Why does R do this?

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Why does R do this?

R help mailing list-2
y<-c(1,2,3)
z<-which(y>3)
z
y<-y[-z]
y

In the work I'm doing I often have this situation and have to make sure that I condition on z being non-zero as y is now numeric(0) rather than the set c(1,2,3).  Why does R do this?  Wouldn't it be more sensible for R to simply leave the host set unchanged if there are no elements to take out?

Any thoughts?

Thanks, Nick Wray
        [[alternative HTML version deleted]]

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Re: Why does R do this?

R help mailing list-2
Dear Nick,

The best solution is not to use which() but directy use the logical test.
This will work in case the condition is always FALSE and which() returns a
integer(0). And it is much faster too.
z <- y > 3
y[!z]

library(microbenchmark)
microbenchmark(
  y[!y > 3],
  y[-which(y > 3)]
)

Best regards,




ir. Thierry Onkelinx
Statisticus / Statistician

Vlaamse Overheid / Government of Flanders
INSTITUUT VOOR NATUUR- EN BOSONDERZOEK / RESEARCH INSTITUTE FOR NATURE AND
FOREST
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Op di 8 jan. 2019 om 10:29 schreef Nick Wray via R-help <
[hidden email]>:

> y<-c(1,2,3)
> z<-which(y>3)
> z
> y<-y[-z]
> y
>
> In the work I'm doing I often have this situation and have to make sure
> that I condition on z being non-zero as y is now numeric(0) rather than the
> set c(1,2,3).  Why does R do this?  Wouldn't it be more sensible for R to
> simply leave the host set unchanged if there are no elements to take out?
>
> Any thoughts?
>
> Thanks, Nick Wray
>         [[alternative HTML version deleted]]
>
> ______________________________________________
> [hidden email] mailing list -- To UNSUBSCRIBE and more, see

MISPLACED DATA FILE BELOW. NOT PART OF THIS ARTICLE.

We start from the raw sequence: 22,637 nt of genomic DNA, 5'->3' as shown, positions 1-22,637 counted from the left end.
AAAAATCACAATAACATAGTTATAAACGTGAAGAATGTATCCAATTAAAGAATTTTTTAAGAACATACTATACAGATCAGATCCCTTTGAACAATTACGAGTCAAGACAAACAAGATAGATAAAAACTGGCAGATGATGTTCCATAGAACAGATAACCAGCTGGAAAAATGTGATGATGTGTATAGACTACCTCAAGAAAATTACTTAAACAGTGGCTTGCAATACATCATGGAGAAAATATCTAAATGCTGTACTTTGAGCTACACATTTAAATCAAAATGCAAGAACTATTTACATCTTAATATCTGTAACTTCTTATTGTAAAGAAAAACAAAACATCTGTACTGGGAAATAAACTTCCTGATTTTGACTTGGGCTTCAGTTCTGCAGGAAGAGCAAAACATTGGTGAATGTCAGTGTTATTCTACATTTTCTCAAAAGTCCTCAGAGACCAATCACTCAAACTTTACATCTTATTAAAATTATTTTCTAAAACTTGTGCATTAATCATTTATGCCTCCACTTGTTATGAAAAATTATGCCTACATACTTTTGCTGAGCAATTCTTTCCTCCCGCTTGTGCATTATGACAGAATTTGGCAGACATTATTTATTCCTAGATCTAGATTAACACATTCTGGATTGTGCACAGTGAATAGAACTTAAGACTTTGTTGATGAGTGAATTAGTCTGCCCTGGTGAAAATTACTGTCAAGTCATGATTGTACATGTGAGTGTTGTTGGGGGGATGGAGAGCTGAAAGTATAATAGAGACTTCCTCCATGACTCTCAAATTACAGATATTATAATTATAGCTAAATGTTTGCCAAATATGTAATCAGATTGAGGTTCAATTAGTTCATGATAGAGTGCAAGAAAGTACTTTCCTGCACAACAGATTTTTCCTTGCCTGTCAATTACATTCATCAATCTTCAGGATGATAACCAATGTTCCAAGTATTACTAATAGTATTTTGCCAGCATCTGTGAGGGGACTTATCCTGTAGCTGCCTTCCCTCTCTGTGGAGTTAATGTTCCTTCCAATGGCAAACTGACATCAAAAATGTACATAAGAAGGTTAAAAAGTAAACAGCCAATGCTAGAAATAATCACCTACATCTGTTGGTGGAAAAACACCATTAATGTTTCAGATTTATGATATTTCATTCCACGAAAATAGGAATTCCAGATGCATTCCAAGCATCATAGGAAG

> https://stat.ethz.ch/mailman/listinfo/r-help
> PLEASE do read the posting guide
> http://www.R-project.org/posting-guide.html
> and provide commented, minimal, self-contained, reproducible code.
>

        [[alternative HTML version deleted]]

______________________________________________
[hidden email] mailing list -- To UNSUBSCRIBE and more, see
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PLEASE do read the posting guide http://www.R-project.org/posting-guide.html
and provide commented, minimal, self-contained, reproducible code.
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Re: Why does R do this?

PIKAL Petr
In reply to this post by R help mailing list-2
Hi

It is documented behaviour.

"An empty index selects all values: this is most often used to replace all the entries but keep the attributes."

so I presume that changing it could break huge amount of code. The only workaround could be to check "z" before using it for indexing.

e.g.
> if(length(z)==0) z <- length(y) + 1
> y[-z]
[1] 1 2 3
>
Cheers
Petr

> -----Original Message-----
> From: R-help <[hidden email]> On Behalf Of Nick Wray via R-
> help
> Sent: Tuesday, January 8, 2019 10:29 AM
> To: r-help <[hidden email]>
> Subject: [R] Why does R do this?
>
> y<-c(1,2,3)
> z<-which(y>3)
> z
> y<-y[-z]
> y
>
> In the work I'm doing I often have this situation and have to make sure that I
> condition on z being non-zero as y is now numeric(0) rather than the set
> c(1,2,3).  Why does R do this?  Wouldn't it be more sensible for R to simply
> leave the host set unchanged if there are no elements to take out?
>
> Any thoughts?
>
> Thanks, Nick Wray
> [[alternative HTML version deleted]]
>
> ______________________________________________
> [hidden email] mailing list -- To UNSUBSCRIBE and more, see
> https://stat.ethz.ch/mailman/listinfo/r-help
> PLEASE do read the posting guide http://www.R-project.org/posting-guide.html
> and provide commented, minimal, self-contained, reproducible code.
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Re: Why does R do this?

Duncan Murdoch-2
In reply to this post by R help mailing list-2
On 08/01/2019 4:28 a.m., Nick Wray via R-help wrote:
> y<-c(1,2,3)
> z<-which(y>3)

At this point z is a vector with no entries in it.

> z
> y<-y[-z]

-z is the same vector.  So y[z] and y[-z] are the same.

> y
>
> In the work I'm doing I often have this situation and have to make sure that I condition on z being non-zero as y is now numeric(0) rather than the set c(1,2,3).  Why does R do this?  Wouldn't it be more sensible for R to simply leave the host set unchanged if there are no elements to take out?

No, it wouldn't.  You asked for no entries, so you get no entries.

Follow Thierry's advice, and don't use which() unless you really need a
vector of indices, and are prepared for an empty one.

Duncan Murdoch

______________________________________________
[hidden email] mailing list -- To UNSUBSCRIBE and more, see
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and provide commented, minimal, self-contained, reproducible code.